Homologated in January 2010, the Ford Fiesta S2000 is eligible to compete in national rally championships around the world as well as the IRC and S2000 WRC (S-WRC).
Continuing their close relationship with Ford, the team at M-Sport worked in tandem with Ford's Motorsport Technical Manager Mike Norton and the Ford small car design team that developed the acclaimed kinetic design of the Fiesta road car, to develop a dynamic and aggressive looking rally car.
Working within new FIA Sporting Regulations, the experience gained from developing the record-breaking Ford Focus RS WRC was harnessed by the M-Sport team to develop the S2000 which can be used by customers at both national and international level.
The arrival of the Fiesta S2000 means that together Ford and M-Sport offer a complete ‘Ladder of Opportunity’ for rally competitors to graduate with Ford from national level right through to the top epsilons of the WRC.
The development of the Ford Fiesta S2000
The development of the S2000 saw a move away from the tried and tested Ford Focus to the new highly-acclaimed Ford Fiesta. With its strong aerodynamic package, light bodyshell and good road handling the new Fiesta was judged to be the perfect base car for the M-Sport team to develop.
The new Sporting Regulations introduced by the FIA in 2012, which placed an emphasis on making competition vehicles as cost effective as possible, presented new challenges for Christian Loriaux and his team at M-Sport, all of which had to be overcome in an extremely short space of time. The experience gained from the development of the recording-breaking Ford Focus RS WRC was put to good use throughout the project while adapting certain aspects of the car to fit the new rules.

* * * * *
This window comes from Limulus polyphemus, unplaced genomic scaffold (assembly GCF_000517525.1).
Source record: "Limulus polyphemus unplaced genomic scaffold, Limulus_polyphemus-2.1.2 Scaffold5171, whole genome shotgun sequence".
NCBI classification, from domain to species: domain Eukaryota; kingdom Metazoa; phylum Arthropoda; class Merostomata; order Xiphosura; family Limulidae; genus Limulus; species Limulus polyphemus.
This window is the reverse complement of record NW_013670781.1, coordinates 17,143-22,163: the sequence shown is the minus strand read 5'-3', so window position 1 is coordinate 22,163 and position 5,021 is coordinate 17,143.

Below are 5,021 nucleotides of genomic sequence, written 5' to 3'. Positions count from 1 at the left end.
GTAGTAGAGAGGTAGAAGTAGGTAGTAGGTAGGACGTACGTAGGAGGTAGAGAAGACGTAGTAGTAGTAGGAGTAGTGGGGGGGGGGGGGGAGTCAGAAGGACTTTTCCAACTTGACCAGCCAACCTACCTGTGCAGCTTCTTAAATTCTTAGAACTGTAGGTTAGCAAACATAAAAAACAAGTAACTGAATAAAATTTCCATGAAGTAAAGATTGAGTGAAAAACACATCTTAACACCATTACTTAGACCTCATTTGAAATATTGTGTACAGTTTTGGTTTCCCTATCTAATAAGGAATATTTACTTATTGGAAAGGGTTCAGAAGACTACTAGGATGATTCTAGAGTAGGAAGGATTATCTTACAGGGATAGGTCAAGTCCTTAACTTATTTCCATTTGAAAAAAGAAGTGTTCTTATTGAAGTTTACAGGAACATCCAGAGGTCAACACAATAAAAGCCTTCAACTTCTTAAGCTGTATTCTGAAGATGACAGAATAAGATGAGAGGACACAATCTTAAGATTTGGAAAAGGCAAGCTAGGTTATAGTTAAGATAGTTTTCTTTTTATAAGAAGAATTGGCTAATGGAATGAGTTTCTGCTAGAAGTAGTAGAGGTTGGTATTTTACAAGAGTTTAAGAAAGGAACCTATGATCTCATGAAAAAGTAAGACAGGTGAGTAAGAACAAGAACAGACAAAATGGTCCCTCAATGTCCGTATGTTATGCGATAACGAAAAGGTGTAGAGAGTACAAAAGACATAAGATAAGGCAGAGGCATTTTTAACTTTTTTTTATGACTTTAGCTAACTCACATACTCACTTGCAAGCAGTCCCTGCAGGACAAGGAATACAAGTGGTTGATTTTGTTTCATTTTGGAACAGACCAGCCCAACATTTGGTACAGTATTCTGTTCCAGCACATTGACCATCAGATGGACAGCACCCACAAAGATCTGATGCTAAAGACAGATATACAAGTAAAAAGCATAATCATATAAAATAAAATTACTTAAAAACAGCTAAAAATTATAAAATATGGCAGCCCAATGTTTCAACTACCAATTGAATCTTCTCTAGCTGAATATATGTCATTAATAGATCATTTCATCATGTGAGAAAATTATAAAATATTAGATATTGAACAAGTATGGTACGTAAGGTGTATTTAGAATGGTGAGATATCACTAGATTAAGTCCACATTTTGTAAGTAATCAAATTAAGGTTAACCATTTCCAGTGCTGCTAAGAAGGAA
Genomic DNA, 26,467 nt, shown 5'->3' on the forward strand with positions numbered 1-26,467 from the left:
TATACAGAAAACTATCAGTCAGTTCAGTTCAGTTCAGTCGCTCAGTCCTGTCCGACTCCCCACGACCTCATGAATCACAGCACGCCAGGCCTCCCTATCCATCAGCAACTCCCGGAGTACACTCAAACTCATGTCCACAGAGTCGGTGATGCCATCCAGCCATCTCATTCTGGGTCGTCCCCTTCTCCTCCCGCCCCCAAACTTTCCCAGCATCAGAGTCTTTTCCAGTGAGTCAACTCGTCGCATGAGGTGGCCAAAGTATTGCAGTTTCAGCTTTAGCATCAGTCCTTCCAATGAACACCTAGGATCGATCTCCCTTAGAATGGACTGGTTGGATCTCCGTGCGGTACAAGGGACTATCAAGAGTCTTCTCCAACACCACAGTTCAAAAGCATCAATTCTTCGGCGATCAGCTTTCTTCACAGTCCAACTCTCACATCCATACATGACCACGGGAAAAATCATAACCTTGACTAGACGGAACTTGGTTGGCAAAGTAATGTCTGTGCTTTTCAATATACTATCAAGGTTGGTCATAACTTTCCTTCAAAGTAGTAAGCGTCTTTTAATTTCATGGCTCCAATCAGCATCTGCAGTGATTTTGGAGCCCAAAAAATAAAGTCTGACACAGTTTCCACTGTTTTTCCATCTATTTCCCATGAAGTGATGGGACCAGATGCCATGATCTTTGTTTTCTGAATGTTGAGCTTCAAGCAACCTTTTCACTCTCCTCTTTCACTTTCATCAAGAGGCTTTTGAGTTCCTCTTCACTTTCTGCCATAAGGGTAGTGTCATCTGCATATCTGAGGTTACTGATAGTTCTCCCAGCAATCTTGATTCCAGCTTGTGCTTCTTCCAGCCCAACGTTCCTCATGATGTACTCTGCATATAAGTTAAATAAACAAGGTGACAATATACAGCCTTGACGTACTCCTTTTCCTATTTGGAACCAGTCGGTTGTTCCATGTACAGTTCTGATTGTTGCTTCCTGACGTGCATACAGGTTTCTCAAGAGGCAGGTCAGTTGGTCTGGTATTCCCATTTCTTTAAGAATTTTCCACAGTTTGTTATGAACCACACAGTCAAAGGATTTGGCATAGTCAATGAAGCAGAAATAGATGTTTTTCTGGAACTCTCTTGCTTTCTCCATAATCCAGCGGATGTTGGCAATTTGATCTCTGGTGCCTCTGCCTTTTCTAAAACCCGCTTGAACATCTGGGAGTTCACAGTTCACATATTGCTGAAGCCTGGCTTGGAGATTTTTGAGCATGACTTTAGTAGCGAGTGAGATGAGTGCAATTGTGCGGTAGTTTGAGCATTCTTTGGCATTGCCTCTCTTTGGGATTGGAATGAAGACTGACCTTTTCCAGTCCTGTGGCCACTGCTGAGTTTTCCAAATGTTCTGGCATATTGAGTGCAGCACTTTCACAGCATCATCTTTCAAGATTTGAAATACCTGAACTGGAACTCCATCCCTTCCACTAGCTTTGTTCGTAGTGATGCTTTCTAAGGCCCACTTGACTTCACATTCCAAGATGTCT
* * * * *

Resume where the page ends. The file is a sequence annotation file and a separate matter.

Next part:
One of the biggest challenges was the size of the Fiesta's cockpit. Despite rules which allowed the maximum width of the car to be 1820mm, 20mm wider than the previous regulations, the passenger compartment of the car remained small. With driver safety paramount, the crew have to be kept as far away from the outside of the car as possible so finding room for the competition seats, whilst taking this into account, was a real test for the designers.
An advantage of the extra width was that it allowed more lateral grip and the Fiesta S2000, the first car to be designed within these new rules, really benefited from that. Stricter definitions of the rollcage geometry were also laid out by the FIA and more basic requirements, like an increase in the size of the tube used to construct the rollcage from 38mm to 50mm, were also included in the compulsory guidelines.
M-Sport Technical Director Christian Loriaux and his team studied 50 different rollcage options, taking into account safety considerations alongside weight distribution and the stiffness of the rollcage to maximise the Fiesta S2000's handling abilities. The cockpit itself was designed to maintain the best possible visibility for the crew, who have to sit quite far back in the car.
The Fiesta S2000 has been designed in line with the latest FIA safety regulations and will be able to accept the new FIA safety seat design. The car came through its FIA crash test with flying colours; a maximum deflection of 100mm is allowed and the Fiesta passed with just 10mm of deflection.
The new car's suspension is based on the MacPherson strut system, a simpler system than that used on the Ford Focus RS WRC, but as on the old WRC car, the Fiesta uses Reiger shock absorbers. However, new FIA rules which ban ball bearings in the dampers meant that significant research was needed to reduce the friction losses.
M-Sport selected Xtrac to supply the transmission system for the car based on their previous experience of S2000 technology with other manufacturers. Engine development has again been restricted by the new regulations but M-Sport continued to work with French company Pipo on the project. The normally aspirated engine in the Fiesta S2000 uses the same basic two-litre block and cylinder head that was used in the Focus RS WRC. The advantage of an atmospherically aspirated engine is that it fits comfortably under the bonnet of the smaller car.
After initial tests in the UK, the car underwent kinematic testing to measure suspension movement and stiffness, at Ford's proving ground in Lommel, Belgium before a rigorous week of Tarmac and gravel testing in France with both Markko Märtin and Matthew Wilson sharing the driving duties.